May 3, 2012

I (along with about 70 others) volunteered to be part of Hamish Fulton’s walk at Turner Contemporary on Friday 20th April, 2012. We were asked to walk the width of the forecourt to the gallery – about 6 metres – but to take one hour to do it and, to do it in total silence.  I soon realised that this meant working out how long it would take to walk the length of a flag stone and how many of these I should have crossed after half an hour in order to pace myself correctly so that I didn’t end up with my nose against a wall for the last ten minutes. The maths done, the claxon sounded and off we went, at a snail’s pace!

There was a line of people coming in the other direction equally as determined not get to their destination too soon. So, once I had settled into a comfortable pace, what was I to do with all this spare time? My main strategy was to use my senses. I looked at the people coming towards me, why were they doing this walk? To be part of something extraordinary, to test themselves, for a laugh, just to see what would happen, to meditate? I became very familiar with the door and the windows of the café, with the ground immediately ahead of me and with the Droit House clock ticking away each of the five minutes it took to walk a flag stone. I listened to the seagulls squawking and every now and then, sparrows twittering and, to the silence amongst all these people. I smelt the sea.

There was a feeling of slight panic when the two lines came closer and closer and we had to work out how to pass between each other, as the flag stones were not very wide. My dance training kicked in and I used my épaulement (twisting the torso from the waist upwards with one shoulder back and the other forward) as this reduced the amount of space my body needed. Others jumped, squeezed and shuffled through. Once clear there was a communal sense of relief.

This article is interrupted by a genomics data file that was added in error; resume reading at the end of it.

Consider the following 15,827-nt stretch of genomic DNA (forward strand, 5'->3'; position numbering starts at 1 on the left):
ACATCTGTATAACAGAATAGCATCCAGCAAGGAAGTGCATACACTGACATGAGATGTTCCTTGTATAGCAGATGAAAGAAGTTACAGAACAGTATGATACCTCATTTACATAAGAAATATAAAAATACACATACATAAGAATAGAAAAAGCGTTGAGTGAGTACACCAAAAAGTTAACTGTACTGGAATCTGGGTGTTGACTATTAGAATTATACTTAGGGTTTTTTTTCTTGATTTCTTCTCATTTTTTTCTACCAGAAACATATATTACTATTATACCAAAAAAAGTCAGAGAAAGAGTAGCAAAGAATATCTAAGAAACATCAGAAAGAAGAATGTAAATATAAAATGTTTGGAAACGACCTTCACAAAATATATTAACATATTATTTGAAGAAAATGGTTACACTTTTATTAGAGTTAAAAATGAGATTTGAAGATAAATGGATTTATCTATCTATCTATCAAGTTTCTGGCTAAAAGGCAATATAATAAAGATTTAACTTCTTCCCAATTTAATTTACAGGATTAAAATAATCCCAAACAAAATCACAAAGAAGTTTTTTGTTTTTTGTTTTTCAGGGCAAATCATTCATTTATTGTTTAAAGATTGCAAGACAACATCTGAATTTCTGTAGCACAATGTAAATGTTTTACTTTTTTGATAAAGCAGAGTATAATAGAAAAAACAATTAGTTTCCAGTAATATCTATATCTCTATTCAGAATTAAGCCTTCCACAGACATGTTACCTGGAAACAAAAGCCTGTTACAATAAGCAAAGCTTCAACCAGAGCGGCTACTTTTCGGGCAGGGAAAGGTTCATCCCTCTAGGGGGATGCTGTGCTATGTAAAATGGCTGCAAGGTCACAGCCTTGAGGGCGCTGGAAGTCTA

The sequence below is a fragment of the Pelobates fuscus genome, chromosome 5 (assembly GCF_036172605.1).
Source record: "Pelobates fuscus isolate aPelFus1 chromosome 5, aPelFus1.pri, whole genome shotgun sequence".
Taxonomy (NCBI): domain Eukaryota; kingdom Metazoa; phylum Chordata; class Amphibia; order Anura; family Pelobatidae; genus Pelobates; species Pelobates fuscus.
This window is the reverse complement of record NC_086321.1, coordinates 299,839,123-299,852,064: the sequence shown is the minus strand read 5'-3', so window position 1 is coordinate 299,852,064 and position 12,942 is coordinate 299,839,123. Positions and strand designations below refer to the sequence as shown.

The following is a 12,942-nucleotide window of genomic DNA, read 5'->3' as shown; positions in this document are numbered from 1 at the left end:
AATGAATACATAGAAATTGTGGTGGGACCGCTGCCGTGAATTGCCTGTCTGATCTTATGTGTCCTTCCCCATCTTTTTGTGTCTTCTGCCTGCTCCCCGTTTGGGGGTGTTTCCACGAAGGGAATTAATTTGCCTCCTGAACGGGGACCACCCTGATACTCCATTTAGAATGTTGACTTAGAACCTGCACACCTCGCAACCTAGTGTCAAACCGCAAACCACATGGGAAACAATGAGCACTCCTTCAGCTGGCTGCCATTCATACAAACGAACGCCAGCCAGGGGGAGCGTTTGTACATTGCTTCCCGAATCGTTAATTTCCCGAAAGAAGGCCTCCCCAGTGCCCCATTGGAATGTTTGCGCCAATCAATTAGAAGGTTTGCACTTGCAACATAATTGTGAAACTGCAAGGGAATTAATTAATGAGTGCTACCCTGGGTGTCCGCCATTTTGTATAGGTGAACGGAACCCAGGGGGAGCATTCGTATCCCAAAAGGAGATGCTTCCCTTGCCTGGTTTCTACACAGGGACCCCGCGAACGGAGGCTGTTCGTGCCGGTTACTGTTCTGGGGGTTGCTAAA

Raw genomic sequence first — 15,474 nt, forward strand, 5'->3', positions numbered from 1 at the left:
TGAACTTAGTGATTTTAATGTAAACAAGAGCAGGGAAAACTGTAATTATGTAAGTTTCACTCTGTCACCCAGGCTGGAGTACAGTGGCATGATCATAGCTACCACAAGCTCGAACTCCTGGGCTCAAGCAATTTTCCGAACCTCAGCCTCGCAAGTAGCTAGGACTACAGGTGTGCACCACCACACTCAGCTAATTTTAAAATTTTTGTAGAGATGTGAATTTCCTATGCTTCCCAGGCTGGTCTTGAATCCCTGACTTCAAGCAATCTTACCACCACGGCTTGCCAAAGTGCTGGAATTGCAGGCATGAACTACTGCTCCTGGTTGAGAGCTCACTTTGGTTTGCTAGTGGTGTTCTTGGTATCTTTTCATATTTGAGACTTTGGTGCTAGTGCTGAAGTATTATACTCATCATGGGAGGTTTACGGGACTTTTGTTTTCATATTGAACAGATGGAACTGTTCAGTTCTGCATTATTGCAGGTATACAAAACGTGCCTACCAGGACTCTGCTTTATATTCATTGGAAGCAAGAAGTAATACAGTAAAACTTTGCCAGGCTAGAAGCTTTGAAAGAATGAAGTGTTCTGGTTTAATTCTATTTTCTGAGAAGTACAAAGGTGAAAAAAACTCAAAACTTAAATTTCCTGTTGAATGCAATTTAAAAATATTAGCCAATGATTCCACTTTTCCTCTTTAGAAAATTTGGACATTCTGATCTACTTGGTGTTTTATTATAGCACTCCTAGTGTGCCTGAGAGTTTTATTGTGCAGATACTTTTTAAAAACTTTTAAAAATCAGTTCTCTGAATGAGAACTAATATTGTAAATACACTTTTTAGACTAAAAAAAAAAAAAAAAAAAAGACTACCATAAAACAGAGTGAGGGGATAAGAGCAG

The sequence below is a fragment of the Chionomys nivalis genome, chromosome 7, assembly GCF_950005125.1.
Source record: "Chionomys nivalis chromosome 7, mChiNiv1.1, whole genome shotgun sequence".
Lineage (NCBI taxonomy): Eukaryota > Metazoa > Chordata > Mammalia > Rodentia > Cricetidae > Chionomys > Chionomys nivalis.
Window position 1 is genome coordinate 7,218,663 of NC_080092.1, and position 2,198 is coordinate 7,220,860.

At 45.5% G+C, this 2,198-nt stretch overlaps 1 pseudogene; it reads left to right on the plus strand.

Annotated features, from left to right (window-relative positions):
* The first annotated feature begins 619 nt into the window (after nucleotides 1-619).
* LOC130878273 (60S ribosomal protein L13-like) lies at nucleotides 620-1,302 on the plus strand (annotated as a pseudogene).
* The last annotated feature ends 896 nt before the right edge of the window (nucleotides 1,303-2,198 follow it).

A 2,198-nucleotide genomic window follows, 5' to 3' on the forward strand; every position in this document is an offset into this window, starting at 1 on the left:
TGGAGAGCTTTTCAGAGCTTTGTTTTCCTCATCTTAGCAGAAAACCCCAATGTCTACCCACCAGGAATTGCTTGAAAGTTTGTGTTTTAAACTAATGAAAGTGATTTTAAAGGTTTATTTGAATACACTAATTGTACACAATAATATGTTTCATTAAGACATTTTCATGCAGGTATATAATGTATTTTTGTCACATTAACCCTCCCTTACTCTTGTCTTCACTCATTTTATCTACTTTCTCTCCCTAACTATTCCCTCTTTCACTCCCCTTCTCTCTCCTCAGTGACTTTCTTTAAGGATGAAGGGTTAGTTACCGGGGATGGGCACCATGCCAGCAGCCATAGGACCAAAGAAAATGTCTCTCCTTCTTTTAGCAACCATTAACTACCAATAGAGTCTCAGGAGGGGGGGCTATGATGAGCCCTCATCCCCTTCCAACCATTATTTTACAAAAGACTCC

My new view, for the last half hour, was that of the café and diners arriving for an evening meal. They were greeted by a wall of people walking very slowly towards them. Some of the diners looked intimidated and changed seats so that they couldn’t see us, others embraced the experience and took photos and filmed the event with their phones. After acknowledging all of this activity, I decided to look down so as not to be distracted from the ‘walk’ and the last few minutes of the experience.  With one minute to go I was up against the glass wall of the café, pacing from one foot to the other until the claxon sounded. We turned to the centre in unison and there was spontaneous applause.

How could one hour have disappeared so quickly? On reflection, I realised that you don’t have to sit still to meditate, the mind can ‘relax’ through a simple activity for a sustained period of time. The overwhelming sense of calm has stayed with me for days.

Frances

Hamish Fulton – walking artist – http://www.hamish-fulton.com/

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